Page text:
We ALWAYS recommend extra reading so you can come to an informed decision yourself. Any advice given should not replace veterinary advice. Pets with an overactive immune system or inflammatory bowel disease (IBD) will probably need professional assistance, perhaps a detoxification protocol and also a leaky gut protocol to transition to a better diet. When changing to a raw food diet, it’s not all sunshine and daisies, please do not expect your pet to become instantly better.
Many illness can improve on the correct raw food diet, but by all means raw feeding is not a cure or the be all and end all. There will be ups and downs before you notice a change in your pet, and it just means being patient and sticking with it. Some dogs may have certain allergies which need accommodating for such as certain proteins (again why we recommend a slow introduction so these can be eliminated). Some dogs cannot eat whole raw bones due to illness or complications, which again may need ground mince with bone or some form of supplementation such as bonemeal or dried, crushed eggshells. It is about tailoring a raw food diet to suit your dogs individual needs, which is a common mistake people make, by not doing so.



4.      Types of bones fed to dogs can also be a common mistake. It is important to feed SIZE APPROPRAITE for your dog. For example, not feeding a St Bernard a small chicken wing which could be a choking hazard, but whole chickens instead, or half a chicken. Again you also wouldn’t feed a Chihuahua a very large, dense bone they couldn’t physically eat (unless it had plenty meat to strip off).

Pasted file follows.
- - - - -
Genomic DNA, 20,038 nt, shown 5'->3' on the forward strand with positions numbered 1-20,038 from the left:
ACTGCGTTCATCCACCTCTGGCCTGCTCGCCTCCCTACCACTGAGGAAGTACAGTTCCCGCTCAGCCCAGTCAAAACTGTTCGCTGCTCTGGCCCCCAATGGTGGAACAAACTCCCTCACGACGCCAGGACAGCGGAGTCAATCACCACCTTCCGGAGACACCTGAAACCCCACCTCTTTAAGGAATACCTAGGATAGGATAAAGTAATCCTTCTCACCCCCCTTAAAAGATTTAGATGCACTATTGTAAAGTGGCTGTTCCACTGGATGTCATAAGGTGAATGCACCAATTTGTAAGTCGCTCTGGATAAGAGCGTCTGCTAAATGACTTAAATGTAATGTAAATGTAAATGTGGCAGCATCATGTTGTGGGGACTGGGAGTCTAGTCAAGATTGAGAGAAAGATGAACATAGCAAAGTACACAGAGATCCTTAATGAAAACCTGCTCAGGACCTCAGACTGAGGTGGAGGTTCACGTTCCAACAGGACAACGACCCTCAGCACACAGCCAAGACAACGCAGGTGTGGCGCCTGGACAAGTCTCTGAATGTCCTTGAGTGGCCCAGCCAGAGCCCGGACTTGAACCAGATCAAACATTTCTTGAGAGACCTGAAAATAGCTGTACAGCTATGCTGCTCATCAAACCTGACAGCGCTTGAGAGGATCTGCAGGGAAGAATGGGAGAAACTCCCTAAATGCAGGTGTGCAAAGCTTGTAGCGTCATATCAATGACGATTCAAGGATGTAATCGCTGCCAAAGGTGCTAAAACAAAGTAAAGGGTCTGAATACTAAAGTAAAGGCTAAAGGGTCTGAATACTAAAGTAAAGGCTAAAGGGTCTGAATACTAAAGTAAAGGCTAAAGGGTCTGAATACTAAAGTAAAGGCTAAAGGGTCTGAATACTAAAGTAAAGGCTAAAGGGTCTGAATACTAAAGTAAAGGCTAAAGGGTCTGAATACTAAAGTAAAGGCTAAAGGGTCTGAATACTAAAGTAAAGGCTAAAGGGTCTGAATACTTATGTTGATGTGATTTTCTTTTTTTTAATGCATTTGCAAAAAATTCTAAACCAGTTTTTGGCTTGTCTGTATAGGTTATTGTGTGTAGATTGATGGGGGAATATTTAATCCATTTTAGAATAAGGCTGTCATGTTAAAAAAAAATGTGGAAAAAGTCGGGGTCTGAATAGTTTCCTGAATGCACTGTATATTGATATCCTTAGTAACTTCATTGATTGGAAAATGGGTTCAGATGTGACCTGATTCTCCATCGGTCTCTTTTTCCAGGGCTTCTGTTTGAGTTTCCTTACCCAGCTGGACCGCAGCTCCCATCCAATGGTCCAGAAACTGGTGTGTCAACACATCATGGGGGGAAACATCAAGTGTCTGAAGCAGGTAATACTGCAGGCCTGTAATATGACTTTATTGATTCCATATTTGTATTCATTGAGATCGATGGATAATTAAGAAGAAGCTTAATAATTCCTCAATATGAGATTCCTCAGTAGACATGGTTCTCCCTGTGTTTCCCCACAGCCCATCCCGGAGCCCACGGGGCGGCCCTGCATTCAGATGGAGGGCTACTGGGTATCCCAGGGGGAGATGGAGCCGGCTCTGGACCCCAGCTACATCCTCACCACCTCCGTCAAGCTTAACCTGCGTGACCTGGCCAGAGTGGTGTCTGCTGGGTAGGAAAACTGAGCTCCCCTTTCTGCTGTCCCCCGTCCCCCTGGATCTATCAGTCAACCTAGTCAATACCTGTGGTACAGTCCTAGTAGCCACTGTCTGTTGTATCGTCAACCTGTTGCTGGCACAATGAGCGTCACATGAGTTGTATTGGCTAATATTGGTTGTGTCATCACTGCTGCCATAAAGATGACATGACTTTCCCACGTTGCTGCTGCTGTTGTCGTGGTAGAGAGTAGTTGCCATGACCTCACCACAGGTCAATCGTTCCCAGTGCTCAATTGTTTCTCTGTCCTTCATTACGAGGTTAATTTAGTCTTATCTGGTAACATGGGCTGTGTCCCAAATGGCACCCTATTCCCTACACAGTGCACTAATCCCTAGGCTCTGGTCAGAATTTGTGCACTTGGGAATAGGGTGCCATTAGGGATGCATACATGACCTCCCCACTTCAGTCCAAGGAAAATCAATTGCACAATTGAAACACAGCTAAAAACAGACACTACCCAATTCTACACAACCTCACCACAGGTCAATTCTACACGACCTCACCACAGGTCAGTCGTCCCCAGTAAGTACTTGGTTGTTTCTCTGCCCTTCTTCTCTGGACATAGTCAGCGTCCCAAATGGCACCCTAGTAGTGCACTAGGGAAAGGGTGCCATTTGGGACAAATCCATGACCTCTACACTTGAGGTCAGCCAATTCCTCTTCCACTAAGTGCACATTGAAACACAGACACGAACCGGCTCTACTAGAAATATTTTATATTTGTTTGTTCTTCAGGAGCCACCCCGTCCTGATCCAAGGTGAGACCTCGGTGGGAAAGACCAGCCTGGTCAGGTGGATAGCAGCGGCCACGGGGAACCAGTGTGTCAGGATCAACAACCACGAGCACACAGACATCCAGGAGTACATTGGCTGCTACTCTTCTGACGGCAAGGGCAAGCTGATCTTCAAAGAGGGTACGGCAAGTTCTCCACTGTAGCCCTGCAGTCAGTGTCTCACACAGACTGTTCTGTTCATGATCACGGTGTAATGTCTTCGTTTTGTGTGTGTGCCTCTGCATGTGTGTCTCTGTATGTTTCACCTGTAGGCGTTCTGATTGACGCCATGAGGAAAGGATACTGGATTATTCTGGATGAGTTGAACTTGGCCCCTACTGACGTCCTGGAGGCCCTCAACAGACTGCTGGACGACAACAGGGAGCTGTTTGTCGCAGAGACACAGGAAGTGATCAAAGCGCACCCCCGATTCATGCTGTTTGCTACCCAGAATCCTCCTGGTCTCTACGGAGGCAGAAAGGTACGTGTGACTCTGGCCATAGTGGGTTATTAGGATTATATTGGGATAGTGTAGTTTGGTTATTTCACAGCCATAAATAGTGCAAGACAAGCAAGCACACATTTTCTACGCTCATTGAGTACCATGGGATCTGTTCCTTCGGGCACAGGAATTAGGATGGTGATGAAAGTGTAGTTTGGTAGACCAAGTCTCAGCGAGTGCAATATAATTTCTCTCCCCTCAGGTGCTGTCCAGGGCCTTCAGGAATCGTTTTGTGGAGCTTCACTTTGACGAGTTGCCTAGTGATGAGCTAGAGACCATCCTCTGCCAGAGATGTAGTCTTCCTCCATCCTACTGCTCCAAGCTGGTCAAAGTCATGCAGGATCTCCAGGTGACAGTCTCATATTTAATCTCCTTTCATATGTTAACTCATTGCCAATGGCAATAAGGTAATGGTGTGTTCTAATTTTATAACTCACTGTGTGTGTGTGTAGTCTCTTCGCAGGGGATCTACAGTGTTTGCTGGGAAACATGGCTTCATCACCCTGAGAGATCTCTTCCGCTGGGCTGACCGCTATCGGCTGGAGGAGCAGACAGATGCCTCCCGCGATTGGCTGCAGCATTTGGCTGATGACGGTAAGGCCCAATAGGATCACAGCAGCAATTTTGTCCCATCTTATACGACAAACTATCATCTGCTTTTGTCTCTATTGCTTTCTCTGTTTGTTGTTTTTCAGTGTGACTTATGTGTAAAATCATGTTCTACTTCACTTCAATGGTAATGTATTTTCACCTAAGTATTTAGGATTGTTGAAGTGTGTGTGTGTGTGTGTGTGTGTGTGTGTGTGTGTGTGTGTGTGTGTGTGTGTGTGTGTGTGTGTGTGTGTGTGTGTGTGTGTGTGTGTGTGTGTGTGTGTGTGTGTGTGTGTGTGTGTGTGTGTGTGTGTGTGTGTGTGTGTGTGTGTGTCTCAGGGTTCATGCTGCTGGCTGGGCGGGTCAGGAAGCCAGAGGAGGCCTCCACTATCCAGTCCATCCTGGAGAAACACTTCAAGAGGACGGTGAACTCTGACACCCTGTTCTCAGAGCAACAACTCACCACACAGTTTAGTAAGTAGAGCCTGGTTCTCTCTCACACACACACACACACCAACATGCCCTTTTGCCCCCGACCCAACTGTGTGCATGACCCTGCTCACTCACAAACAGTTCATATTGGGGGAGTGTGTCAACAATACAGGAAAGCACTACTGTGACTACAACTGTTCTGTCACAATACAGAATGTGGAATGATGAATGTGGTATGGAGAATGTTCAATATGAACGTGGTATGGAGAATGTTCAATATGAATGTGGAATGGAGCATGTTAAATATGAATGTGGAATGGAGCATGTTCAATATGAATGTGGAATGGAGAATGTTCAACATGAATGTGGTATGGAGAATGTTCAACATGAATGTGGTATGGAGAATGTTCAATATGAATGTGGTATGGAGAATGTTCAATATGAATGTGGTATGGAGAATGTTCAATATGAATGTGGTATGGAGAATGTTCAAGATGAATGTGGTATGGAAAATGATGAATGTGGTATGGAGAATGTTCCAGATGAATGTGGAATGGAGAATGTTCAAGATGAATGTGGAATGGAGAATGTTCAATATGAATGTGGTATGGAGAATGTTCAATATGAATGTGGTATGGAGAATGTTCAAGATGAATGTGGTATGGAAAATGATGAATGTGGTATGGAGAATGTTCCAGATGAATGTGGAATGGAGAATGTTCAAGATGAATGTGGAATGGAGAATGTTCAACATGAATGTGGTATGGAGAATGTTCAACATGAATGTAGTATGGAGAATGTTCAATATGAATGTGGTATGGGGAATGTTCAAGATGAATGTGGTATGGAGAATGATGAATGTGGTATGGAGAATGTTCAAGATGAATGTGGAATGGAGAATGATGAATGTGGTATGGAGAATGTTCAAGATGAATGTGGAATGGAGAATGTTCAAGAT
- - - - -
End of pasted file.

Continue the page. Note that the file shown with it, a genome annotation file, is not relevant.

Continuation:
It is important to SUPERVISE all dogs eating bones. Many people also feed cooked bones, again a common mistake as cooked bones are extremely dangerous for your pet. Cooked bones include air dried bones, roast bones, bones from stock, and bones that have been defrosted in a microwave. (Please See File – Why NOT to feed COOKED Bones).  Many people underestimate or overestimate how much bone a dog should have to begin with.
We recommend starting small – begin with chicken and no bone, and then introduce bone ground in mince. 10% bone is just a guideline, some dogs may need more or less. ALWAYS WATCH POOP! This is how you can tell how much your dog or cat should have. Crumbly, white poop is way too much bone, feed boneless the next meal or two. Sloppy, or runny poop is too little bone, add a little bit more bone until the consistency becomes firm, and your able to pick up the poop (with a poo bag of course!), with your thumb and index finger without it falling apart.



   By following the Easy Start Up guide available, this minimizes the risk of people accidentally making mistakes. We always say ask as many questions as possible to help you understand and know how to feed raw happily and safely for both you and your pets. Hope this has been useful for everyone, and has helped any new raw feeders!